It ought not to be a hard sell to convince anyone that, try as we may and have, Nigeria is well behind the emergency response curve required for tackling the COVID-19 pandemic. Hence, now is the time to escalate the national resiliency level holistically, and in an unfettered manner. Luckily, we have global response examples, best practices and lessons to borrow from, as well as mistakes that should be avoided entirely.
My assessment of this matter is non-partisan and purely from the policy and complex emergency response perspective. First, I believe that those who are against shutting down non-essential public and academic institutions are wrong. They are putting their economic considerations first. We must be aware that whatever economic of financial losses we incur nationally in our preventive efforts will ultimately pale, when compared to eventual national losses, if we fail to mitigate the spread of COVID-19 expeditiously.
Here is the painful reality. Nigeria now has a total of 27 cases of coronavirus in the country. COVID-19 infections in Nigeria will extrapolate exponentially. For now, we seem comfortable in orchestrating containment. The spread of infections will eventually rise because of indiscipline, our fluid form of urban and rural transportation, lack of societal control regimes and structures during emergencies, poverty, compelling need to fulfill sustenance and hierarchy of needs at any cost, poor national safety net, illiteracy and poor national orientation in compliance with public orders. Furthermore, we seem to be allowing our success in managing the limited-scope Ebola outbreak to induce a false sense of response capabilities.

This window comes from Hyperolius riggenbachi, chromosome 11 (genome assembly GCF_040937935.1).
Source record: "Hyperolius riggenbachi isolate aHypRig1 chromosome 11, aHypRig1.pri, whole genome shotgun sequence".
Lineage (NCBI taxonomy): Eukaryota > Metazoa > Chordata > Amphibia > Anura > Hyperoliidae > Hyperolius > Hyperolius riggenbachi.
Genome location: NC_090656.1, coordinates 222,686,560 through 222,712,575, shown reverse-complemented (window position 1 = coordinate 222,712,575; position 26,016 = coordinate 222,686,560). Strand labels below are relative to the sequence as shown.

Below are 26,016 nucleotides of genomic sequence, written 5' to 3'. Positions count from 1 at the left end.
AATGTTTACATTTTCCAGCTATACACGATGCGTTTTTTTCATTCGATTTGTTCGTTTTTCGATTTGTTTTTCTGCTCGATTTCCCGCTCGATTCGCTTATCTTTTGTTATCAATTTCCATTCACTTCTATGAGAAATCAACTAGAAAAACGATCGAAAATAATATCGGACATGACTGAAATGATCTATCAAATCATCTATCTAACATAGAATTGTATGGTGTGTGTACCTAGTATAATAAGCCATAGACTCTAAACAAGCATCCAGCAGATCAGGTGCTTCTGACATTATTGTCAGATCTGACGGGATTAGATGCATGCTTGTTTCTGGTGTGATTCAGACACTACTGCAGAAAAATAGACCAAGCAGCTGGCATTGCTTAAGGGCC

The wide distrust gap that exists between the national population and government is a critical factor. If we must sell fear and use shock therapy to induce compliance with preventive measures, now is the time. That may be the only way to guarantee the escalation of our national resiliency to the required level. Federal and state cooperation will be imperative, beyond setting up the Presidential Task Force on COVID-19, and the National Economic Council meeting intermittently. Our leaders must also lead by example; first by personally exhibiting, publicly, the value of social distancing. That is not happening yet.
There are some other biting realities we must contend with. What, for instance, is the acceptable national casualty and fatality threshold. Will we accept hundreds, thousands or millions before the blame game starts? For now, fate has been kind to us, but I suspect it won’t be for long. We, as a nation, will eventually overcome the COVID-19 challenge, but the costs and fatality rates will only be mitigated if we act proactively and expeditiously.
I have commented elsewhere on the prevailing challenges. My point of view remains unapologetically consistent. I am not into doomsday scenarios, but it’s better to be safe than sorry. Bearing in mind that Nigerians, including traders, fuel vendors, contractors, consultants and even healthcare providers, tend to profiteer from crisis and emergency situations, the Federal Government must take the lead. We must have a strict Presidential Executive Order on hoarding and price gouging. That order must also be enforced. Various states might have some comparative response advantages in terms of finances and social and health structures but this is time to collaborate and not compete. Decentralisation will work best and help overcome the red tape and bottlenecks associated with all efforts, policies and finances coming out of Abuja.